The epilogue of the City of Platteville Arts Board will increase funding for the renovation of the Platteville Community Auditorium.
The Common Council voted Feb. 26 to apportion about three-fourths of the $8,502.41 in leftover Arts Board funds to the Platteville Community Auditorium and its renovation efforts.
“The auditorium is in need of many improvements,” said Cheryl Schmieder, president of the Friends of the Community Auditorium. Schmieder said improvements to this point had been done by volunteers with no tax money.
Former Arts Board member Marilyn Gottschalk asked that the council “make the auditorium a space that is compatible with multiple uses by the entire Platteville community.”
Gottschalk said the Platteville Community Theatre is donating money for a new stage floor.
“We desperately want the Nutcracker back on our stage but they can’t dance on a bumpy stage floor,” she said.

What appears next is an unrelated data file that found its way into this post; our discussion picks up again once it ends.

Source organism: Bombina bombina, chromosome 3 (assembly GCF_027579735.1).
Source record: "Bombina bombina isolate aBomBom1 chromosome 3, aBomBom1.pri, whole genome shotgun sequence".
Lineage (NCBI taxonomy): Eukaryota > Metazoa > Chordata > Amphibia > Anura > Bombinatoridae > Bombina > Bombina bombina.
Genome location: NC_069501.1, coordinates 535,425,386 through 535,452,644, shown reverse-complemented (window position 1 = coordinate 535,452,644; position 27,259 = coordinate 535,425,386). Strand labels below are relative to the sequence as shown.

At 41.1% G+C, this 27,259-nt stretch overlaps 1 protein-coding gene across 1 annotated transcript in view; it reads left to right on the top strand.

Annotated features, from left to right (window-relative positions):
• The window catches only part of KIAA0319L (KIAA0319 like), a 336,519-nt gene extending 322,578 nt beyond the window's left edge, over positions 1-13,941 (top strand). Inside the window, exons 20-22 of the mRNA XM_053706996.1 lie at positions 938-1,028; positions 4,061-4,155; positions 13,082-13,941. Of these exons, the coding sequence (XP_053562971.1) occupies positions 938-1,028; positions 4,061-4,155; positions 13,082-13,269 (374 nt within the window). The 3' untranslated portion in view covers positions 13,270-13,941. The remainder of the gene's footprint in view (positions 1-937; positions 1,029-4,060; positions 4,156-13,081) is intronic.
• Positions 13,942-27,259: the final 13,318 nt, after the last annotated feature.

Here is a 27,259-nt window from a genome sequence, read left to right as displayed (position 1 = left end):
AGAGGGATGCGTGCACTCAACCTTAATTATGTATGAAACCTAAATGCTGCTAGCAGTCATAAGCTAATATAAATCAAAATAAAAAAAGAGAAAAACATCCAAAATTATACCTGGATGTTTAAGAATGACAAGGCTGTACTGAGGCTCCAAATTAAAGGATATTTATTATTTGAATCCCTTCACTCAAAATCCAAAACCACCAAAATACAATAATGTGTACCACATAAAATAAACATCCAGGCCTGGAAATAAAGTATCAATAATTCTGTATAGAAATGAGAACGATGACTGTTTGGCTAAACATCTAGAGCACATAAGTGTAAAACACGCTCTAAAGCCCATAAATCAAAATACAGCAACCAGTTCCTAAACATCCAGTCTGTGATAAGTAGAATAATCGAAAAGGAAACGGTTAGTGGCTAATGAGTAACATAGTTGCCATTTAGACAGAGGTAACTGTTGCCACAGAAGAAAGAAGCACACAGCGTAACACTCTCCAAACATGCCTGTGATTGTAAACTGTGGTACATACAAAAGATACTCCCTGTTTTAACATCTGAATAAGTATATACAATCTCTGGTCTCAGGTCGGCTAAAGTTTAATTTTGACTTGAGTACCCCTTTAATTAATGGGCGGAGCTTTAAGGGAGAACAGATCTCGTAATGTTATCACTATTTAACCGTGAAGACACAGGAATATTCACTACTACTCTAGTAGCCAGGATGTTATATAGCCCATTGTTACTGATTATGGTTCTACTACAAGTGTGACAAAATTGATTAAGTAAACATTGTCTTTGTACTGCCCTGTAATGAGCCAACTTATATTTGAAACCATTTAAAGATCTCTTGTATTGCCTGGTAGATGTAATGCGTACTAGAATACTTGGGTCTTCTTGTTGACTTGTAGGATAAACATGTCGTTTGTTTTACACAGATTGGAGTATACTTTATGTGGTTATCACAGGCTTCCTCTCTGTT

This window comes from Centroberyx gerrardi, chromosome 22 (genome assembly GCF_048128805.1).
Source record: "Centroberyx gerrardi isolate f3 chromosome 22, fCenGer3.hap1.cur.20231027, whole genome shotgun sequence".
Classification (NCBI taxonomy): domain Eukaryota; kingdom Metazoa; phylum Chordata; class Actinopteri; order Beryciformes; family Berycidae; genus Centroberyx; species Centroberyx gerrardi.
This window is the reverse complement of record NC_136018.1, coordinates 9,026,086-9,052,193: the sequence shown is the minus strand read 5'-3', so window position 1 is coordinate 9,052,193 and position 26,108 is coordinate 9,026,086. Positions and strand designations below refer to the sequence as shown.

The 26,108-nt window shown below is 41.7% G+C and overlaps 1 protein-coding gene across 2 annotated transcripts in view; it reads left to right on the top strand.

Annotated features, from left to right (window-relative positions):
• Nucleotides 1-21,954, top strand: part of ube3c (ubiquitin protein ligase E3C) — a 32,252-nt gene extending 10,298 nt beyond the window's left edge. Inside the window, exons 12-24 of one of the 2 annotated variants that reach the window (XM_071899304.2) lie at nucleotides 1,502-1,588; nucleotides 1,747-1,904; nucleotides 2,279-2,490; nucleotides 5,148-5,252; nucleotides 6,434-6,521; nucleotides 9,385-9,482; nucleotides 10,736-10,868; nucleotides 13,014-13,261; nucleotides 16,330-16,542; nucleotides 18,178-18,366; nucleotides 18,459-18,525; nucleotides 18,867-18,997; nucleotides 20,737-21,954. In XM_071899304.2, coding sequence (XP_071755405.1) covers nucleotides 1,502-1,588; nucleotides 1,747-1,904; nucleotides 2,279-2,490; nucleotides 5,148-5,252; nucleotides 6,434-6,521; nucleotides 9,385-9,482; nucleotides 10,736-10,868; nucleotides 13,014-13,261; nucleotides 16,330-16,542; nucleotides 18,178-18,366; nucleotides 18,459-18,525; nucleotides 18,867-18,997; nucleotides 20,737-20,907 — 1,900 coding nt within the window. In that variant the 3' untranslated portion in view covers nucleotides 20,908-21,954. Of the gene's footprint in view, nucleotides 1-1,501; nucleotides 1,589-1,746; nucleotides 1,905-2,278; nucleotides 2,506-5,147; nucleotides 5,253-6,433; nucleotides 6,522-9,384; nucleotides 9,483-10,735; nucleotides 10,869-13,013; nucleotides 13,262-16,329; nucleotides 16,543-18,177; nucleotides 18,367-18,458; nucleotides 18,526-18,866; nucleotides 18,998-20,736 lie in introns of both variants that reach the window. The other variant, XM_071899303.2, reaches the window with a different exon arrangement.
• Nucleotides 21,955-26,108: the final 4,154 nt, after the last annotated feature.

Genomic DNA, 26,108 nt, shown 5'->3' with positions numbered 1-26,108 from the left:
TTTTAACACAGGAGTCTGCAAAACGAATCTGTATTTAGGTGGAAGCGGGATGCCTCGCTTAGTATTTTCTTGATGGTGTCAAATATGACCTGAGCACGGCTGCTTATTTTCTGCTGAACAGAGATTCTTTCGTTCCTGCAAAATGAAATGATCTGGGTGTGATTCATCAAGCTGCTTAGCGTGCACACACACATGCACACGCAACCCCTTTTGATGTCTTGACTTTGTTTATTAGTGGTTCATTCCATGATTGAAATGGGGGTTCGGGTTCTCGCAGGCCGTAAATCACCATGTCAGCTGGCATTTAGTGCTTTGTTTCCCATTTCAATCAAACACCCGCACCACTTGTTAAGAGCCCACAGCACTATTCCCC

The council voted to send $800 to Rountree Gallery and apportion $800 for Municipal Building arts purchases.
The council also voted to send $900 to the Main Street Program for the Music in the Park Series and for a proposed mural walk.
Main Street executive director Jack Luedtke requested $4,500 in city funds. Luedtke said the Music in the Park series “needs to be continued and nurtured.”
“Music in the Park was run through the Parks and Recreation Department,” said District 2 Ald. Eileen Nickels. “I would say there were difficulties with that, and Main Street has taken it over.”
Luedtke said the Main Street program is developing a brochure for the Downtown Art Walk that will incorporate the downtown murals, and will eventually incorporate the three bicycle-rack designs (see story, page 3A).
At-large Ald. Patrice Steiner had originally proposed that $500 go to the Main Street Program and $400 to the city Tourism Committee.
District 4 Ald. Ken Kilian amended Steiner’s motion to send the Tourism Committee’s $400 to Main Street instead.
“The Tourism Committee has money coming in every year,” said Kilian, noting that the committee controls more than 70 percent of the city’s room tax proceeds.